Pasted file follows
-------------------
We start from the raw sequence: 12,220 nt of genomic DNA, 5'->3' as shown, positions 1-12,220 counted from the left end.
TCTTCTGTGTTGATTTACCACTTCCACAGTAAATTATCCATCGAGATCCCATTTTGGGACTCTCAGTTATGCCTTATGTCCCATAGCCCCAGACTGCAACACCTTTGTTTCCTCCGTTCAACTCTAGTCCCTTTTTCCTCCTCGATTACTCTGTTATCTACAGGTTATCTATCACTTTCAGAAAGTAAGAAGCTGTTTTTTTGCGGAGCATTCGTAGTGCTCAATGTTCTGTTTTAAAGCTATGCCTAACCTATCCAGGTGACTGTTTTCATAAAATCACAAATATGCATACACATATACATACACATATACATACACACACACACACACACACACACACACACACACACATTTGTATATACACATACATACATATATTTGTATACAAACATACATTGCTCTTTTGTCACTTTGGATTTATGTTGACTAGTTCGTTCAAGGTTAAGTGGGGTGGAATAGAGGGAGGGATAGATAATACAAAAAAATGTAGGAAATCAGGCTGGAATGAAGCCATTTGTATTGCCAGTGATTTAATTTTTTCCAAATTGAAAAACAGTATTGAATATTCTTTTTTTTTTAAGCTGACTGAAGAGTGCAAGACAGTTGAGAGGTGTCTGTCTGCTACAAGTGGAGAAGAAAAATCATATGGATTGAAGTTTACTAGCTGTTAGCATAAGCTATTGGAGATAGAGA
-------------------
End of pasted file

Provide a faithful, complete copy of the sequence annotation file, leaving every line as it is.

We start from the raw sequence: 12,220 nt of genomic DNA, 5'->3' as shown, positions 1-12,220 counted from the left end.
TCTTCTGTGTTGATTTACCACTTCCACAGTAAATTATCCATCGAGATCCCATTTTGGGACTCTCAGTTATGCCTTATGTCCCATAGCCCCAGACTGCAACACCTTTGTTTCCTCCGTTCAACTCTAGTCCCTTTTTCCTCCTCGATTACTCTGTTATCTACAGGTTATCTATCACTTTCAGAAAGTAAGAAGCTGTTTTTTTGCGGAGCATTCGTAGTGCTCAATGTTCTGTTTTAAAGCTATGCCTAACCTATCCAGGTGACTGTTTTCATAAAATCACAAATATGCATACACATATACATACACATATACATACACACACACACACACACACACACACACACACACACATTTGTATATACACATACATACATATATTTGTATACAAACATACATTGCTCTTTTGTCACTTTGGATTTATGTTGACTAGTTCGTTCAAGGTTAAGTGGGGTGGAATAGAGGGAGGGATAGATAATACAAAAAAATGTAGGAAATCAGGCTGGAATGAAGCCATTTGTATTGCCAGTGATTTAATTTTTTCCAAATTGAAAAACAGTATTGAATATTCTTTTTTTTTTAAGCTGACTGAAGAGTGCAAGACAGTTGAGAGGTGTCTGTCTGCTACAAGTGGAGAAGAAAAATCATATGGATTGAAGTTTACTAGCTGTTAGCATAAGCTATTGGAGATAGAGA